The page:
2. In a second sauce pan, heat the heavy cream and butter together, melting the butter while not allowing the cream to boil.
3. Bring sugar water mixture to a boil. The sugar water should start to turn an amber color.
4. Slowly add the butter and heavy cream mixture to the amber candy mixture, stirring with a silicone whisk to combine.
5. Allow mixture to come up to a boil again, then remove from heat.
6. If making into salted caramel, add salt to taste, ensuring it is blended fully. Allow to completely cool, then pour into containers and use coarse salt to garnish.

Ragnarok Stole Everyone’s Soul

… But the event’s feast gave EVERYONE life.


First, my thanks:
To Abbey May, Adeline, Adella, Astridr, Johara, and Sarafina — You all are amazing. Without you ladies, feast would have been a hot mess. Instead, we had an incredibly filling meal that really did make everyone’s day. Everyone poured a lot of love into making Feast, and, really, that’s what it’s all about. Sarafina, thank you so much for stepping in when Johara needed to get checked out. I truly appreciate it more than I can properly express.

To Nicolaa, Cartooth, Raja, Sierra, Avery, Ragnil, and Gillianne — Thank you for being incredible servers and putting up with my last minute changes to the order of the menu.

To Siobhan — You are an incredible feast herald, and your colorful words are certainly a boon to any meal! Thank you for being flexible and understanding when I needed to adjust the order of things that went out to ensure everything was properly cooked.

To Cella and Epona — Thank you for both trusting me and also encouraging me to do a feast that was anything but period. Ragnarok is, indeed, the event that doesn’t take itself too seriously, and I’m glad that I was able to live up to that.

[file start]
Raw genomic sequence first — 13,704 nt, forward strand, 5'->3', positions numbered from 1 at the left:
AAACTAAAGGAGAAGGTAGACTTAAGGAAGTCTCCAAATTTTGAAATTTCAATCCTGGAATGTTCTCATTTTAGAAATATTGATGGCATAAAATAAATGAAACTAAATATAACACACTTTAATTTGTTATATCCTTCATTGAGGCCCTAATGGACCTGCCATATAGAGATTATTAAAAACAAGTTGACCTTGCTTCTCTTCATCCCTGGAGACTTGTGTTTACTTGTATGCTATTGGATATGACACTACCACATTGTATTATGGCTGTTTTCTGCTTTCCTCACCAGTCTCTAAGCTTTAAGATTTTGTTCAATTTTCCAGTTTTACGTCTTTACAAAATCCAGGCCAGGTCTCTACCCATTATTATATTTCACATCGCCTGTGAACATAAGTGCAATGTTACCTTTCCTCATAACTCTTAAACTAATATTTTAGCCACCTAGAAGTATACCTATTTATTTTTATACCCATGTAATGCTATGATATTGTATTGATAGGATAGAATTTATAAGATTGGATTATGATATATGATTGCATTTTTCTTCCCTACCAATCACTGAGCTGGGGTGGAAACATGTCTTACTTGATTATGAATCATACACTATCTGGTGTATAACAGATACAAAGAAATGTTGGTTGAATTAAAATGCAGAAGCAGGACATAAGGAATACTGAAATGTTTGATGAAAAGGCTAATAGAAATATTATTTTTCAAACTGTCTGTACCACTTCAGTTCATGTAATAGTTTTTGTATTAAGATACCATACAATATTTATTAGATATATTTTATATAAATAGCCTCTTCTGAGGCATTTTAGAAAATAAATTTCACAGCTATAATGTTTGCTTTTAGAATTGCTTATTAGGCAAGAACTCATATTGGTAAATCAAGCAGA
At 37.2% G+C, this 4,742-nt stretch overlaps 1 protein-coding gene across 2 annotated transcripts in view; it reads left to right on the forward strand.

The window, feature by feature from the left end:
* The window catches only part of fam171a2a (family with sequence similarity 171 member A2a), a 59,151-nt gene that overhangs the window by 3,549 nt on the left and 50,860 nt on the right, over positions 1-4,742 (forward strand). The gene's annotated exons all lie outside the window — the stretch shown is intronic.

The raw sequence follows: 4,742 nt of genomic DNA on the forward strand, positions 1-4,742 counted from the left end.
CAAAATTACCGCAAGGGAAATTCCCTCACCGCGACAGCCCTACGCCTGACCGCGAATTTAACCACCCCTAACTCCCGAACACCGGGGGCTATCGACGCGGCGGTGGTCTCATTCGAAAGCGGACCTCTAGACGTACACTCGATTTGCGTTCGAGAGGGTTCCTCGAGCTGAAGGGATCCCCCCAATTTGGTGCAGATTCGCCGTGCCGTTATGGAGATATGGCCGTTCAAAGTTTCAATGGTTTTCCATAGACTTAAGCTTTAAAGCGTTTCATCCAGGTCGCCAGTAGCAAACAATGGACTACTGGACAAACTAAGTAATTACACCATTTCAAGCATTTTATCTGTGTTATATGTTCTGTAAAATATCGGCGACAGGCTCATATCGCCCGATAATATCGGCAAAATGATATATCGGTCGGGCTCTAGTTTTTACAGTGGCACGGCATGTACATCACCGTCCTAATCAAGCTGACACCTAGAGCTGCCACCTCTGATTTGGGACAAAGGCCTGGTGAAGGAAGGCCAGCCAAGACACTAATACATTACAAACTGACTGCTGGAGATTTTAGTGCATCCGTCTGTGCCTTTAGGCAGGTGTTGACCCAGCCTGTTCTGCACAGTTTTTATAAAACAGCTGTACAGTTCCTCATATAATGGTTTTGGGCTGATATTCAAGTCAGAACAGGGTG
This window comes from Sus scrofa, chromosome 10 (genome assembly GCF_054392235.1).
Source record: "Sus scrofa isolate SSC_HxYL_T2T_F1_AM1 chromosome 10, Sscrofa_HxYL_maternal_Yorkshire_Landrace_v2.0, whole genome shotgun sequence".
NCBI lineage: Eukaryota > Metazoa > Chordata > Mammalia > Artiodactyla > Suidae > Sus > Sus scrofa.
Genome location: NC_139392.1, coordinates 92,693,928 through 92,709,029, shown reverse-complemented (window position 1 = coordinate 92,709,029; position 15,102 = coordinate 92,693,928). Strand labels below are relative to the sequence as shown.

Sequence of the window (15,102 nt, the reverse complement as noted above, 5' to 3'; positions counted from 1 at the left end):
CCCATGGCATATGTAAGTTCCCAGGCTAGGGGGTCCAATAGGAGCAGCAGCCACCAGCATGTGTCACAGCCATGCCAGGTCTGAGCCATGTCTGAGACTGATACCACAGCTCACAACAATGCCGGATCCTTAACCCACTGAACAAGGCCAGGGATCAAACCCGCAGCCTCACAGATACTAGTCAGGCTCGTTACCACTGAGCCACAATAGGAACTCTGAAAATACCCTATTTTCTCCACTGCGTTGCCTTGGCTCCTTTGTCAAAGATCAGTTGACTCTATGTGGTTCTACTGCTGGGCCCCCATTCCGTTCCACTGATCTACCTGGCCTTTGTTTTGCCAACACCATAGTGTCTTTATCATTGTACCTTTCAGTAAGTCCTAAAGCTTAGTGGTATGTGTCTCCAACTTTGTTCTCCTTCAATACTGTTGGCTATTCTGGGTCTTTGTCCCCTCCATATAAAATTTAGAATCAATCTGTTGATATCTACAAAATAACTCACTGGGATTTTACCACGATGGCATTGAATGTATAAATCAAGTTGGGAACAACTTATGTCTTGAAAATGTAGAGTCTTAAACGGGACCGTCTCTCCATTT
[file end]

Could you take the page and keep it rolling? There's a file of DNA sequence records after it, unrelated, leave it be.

To Her Majesty, Katherine Vivian — My thanks is two-fold for you. First, for being the inspiration for this year’s Ragnarok feast. Second, for traveling across the kingdom to visit us in the back 40 of the Midrealm. You’re an incredible person with a lot of heart and soul, and I think I speak for many of us that we would be delighted to have both you and Alric back out here again if ever you feel up to the trip.

To those who attended Ragnarok’s feast — Thank you to everyone who came out and sat feast. Without you, there literally would be no feast. Thank you for the standing ovation for the kitchen crew. I know, for me, it spoke volumes and hit me to the core. It reminded me of why I volunteer to organize feasts.


The Feast Book


(Click the image above to download/read the recipe book.)


My Unabashed Event Report

As I’m sitting at work with a large iced coffee in-hand, I still feel delightfully overwhelmed by the event this weekend. There were so many good points to it, even with the challenges we faced in the final hours leading up to service.

I’ve mentioned this before, but the SCA is my extended family. I have lots of people in the Society that I love a great deal, but, more importantly to me as a Feast Steward, is that I love to cook for these people. My attitude is this towards food and hospitality: If you sit at my table, I want you to know and feel the love and care that goes into each dish. The bits of laughter, of the passion I feel for making sure people don’t leave my table hungry and that everyone is happy with what they’ve had. I mention all of this because it’s so crucial to this weekend’s feast. 64 people got to come in and sit at my table, and my crew and I made sure that everyone was fed until they couldn’t eat any further.

We received a standing ovation for feast. Before that happened, I snuck out of the kitchen, jug of cold water in hand, and sat off to the side, watching everyone chat amongst themselves and eat until they were happy and full. I saw lots of happy, smiling faces across the populace and head table. Lots of empty dishes come back to the kitchen. There is literally no better feeling than knowing you’ve made someone’s day with a good meal.

When the feast crew and the servers were called up, Her Majesty gifted me with a small first aid pouch and a paternoster made with her heraldic colors, and the crew and servers were all given pewter spoons for their service to the feast hall. For me, the first aid kit and paternoster were incredibly thoughtful gifts and definitely tongue-in-cheek, given the events of the day (which we’ll get to later), especially because I’m a first responder and 911 Dispatcher in my mundane life (though she knew neither of these things at the time).

Master Alexander de Seton also gifted me with a small token of an owl carved from rose quartz. I believe the owl is one of his personal symbols, but that it is made out of rose quartz is even more symbolic and special to me, for rose quartz is a stone that embodies love. For me, food is love made tangible.

Leading up to service, we had some things come up that led to some on-the-fly changes that kind of made things a bit more “fun”: